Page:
Scottish firm creates 'digital classroom' for refugees

By Laura Maciver
BBC Scotland Business

  • Published
Children with Equator tablets at Dunkirk refugee campImage source, Equator
Image caption,
With Equator's help, refugee children have access to digital technology at La Liniere in France

A Scottish company has created a "digital classroom" for refugee children based in northern France. How did this come about?

For clients of Glasgow-based digital agency Equator, there were no lavishly wrapped gifts this Christmas.

Instead, the company donated time and money to provide technology and training to a classroom for refugee children in northern France.

The children are among 1,500 refugees based at La Liniere camp, on the outskirts of Dunkirk.

Image source, Equator
Image caption,
La Liniere is home to about 1,500 refugees from countries such as Iraq, Syria and Iran

Two members of Equator's innovation team, Lindsey Carr and Stephen Noble, travelled to the camp to donate digital technology and show the volunteers there how to use it.

The "digital classroom" they left behind consists of a box (which acts as a charging station) containing a wireless projector, 20 student tablets and a teaching pad, and a range of educational apps.

Because electricity supply is patchy at the camp, the technology is all wireless, so it does not depend on power while it is in use, and can be charged overnight.

Image source, Equator
Image caption,
Stephen Noble and Lindsey Carr travelled to France to set up the "digital classroom"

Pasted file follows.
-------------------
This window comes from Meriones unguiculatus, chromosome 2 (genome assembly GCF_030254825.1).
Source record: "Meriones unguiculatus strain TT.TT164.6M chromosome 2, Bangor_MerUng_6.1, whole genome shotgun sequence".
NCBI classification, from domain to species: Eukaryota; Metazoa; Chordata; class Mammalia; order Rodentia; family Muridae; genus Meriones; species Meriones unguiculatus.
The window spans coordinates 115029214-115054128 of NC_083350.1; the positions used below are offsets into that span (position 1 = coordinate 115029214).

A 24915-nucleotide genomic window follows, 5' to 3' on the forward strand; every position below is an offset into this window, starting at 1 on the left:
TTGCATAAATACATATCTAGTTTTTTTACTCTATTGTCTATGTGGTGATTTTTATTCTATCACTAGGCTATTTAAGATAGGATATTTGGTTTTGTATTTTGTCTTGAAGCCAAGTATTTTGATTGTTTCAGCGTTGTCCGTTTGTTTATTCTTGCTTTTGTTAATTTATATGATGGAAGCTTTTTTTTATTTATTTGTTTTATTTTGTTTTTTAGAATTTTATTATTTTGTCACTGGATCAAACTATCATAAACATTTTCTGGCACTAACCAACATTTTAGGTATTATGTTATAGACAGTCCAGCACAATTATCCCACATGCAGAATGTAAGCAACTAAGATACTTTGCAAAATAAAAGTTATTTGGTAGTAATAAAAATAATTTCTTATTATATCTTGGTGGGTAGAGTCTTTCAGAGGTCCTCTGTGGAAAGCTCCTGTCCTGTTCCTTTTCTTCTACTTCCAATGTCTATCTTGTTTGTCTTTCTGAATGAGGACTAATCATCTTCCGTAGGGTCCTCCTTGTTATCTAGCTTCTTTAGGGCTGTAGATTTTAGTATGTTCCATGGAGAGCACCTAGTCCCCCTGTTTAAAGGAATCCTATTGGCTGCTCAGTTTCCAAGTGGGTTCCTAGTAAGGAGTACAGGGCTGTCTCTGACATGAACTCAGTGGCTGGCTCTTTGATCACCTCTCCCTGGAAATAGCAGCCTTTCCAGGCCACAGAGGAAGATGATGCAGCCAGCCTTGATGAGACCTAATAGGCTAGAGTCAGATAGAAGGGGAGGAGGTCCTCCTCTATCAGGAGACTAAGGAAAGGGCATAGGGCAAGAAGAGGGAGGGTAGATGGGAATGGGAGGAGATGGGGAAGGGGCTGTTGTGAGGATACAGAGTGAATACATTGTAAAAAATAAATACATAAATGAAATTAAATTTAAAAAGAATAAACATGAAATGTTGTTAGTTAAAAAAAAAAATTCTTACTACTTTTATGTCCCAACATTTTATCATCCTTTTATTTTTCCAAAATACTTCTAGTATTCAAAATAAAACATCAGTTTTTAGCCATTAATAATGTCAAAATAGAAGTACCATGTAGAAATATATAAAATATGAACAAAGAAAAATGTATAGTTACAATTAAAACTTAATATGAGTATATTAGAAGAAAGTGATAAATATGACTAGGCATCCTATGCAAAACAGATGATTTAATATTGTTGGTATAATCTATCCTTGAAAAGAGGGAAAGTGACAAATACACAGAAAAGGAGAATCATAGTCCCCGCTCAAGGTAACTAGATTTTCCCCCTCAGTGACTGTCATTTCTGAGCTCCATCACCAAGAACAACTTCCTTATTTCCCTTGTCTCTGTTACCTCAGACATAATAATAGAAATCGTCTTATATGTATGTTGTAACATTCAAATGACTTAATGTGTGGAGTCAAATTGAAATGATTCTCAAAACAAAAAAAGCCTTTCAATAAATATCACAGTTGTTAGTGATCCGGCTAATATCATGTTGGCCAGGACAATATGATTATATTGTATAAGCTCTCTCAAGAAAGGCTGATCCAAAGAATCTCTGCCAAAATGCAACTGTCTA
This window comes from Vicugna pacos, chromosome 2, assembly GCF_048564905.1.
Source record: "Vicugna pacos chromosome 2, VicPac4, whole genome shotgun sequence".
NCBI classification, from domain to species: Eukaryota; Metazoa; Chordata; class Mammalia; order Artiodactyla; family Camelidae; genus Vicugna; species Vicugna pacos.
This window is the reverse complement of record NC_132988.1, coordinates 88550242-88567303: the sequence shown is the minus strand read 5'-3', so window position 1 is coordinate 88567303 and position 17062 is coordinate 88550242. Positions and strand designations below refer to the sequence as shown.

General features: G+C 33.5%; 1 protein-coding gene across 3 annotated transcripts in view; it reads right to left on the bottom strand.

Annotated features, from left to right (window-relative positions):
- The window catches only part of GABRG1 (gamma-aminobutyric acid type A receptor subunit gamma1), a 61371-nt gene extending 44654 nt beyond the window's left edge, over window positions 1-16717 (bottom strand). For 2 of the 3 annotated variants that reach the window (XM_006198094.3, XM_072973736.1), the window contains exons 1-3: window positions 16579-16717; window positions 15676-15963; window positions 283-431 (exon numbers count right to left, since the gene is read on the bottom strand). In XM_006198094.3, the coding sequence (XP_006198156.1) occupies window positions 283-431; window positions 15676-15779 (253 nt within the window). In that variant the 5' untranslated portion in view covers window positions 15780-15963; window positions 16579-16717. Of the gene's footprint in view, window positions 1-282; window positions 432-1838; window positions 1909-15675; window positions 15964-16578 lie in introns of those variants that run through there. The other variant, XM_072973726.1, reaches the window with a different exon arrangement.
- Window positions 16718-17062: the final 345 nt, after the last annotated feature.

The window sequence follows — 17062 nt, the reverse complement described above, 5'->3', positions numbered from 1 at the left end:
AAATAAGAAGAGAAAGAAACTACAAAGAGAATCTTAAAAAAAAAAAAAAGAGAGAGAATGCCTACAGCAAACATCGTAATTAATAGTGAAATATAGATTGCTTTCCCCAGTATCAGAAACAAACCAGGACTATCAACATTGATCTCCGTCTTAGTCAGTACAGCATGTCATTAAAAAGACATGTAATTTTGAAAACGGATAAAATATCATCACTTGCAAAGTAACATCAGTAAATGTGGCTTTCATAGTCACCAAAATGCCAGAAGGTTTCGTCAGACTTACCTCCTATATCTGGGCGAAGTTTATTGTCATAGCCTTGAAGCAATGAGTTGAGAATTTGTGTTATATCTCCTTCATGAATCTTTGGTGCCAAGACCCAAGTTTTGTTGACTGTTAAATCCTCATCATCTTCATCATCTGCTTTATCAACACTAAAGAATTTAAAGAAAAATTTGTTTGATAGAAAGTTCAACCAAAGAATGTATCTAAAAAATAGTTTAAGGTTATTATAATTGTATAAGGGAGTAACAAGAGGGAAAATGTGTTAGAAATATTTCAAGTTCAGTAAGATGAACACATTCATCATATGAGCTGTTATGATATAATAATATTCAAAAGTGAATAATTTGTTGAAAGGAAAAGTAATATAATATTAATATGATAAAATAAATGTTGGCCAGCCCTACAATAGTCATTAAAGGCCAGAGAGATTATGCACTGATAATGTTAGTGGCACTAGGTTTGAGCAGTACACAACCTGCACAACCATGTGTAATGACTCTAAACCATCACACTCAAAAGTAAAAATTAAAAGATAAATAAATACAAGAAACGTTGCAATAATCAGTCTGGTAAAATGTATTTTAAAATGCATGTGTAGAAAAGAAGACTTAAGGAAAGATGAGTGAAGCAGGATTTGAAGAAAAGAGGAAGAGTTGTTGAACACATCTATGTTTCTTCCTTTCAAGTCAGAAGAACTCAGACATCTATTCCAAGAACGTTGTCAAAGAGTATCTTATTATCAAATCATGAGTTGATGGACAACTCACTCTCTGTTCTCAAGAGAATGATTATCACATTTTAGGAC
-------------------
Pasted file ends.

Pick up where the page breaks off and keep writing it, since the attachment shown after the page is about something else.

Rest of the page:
La Liniere was built in 2015 to provide a cleaner, safer and more permanent home for refugees, who are mainly Kurdish and from countries including Iraq, Syria and Iran.

The camp was funded by the local government and the humanitarian organisation Medicins Sans Frontieres.

Residents are housed in heated wooden cabins and tents and have access to showers and toilets in sanitation blocks, as well as a children's centre which includes a classroom.

'Disruptive lives'

Lindsey Carr, who'd learned about the camp through volunteer work with refugees, says her company's access to technology meant they could make a difference to the 150 children who attend the centre.

"These children have been forced to leave their homes through no fault of their own, many of them have lost or been separated from their families," she explains.

"We wanted to use our skill set and experience to find an innovative yet practical way to help these children beyond just donating money.

"I wanted us to find a way to deliver educational support in a way which recognises the unstructured and often disruptive lives the children are living."

Image source, Equator
Image caption,
The "digital classroom" has 20 tablets as well as other educational support items

The digital classroom will provide lessons in English, maths and French to children of different ages and abilities.

Equator's involvement is a departure from the Glasgow company's regular role of providing digital and creative services to well-known names in the corporate world including banks, car makers and hotel groups.

Equator chief creative officer James Jefferson says: "We are really excited about this programme which will ensure that every child in the camp will get access to education, creating the possibility to change all their lives for the better.

"We are also hopeful the Dunkirk classroom might be the pilot for an initiative that could be rolled out across other camps to prevent displaced children being starved of education."

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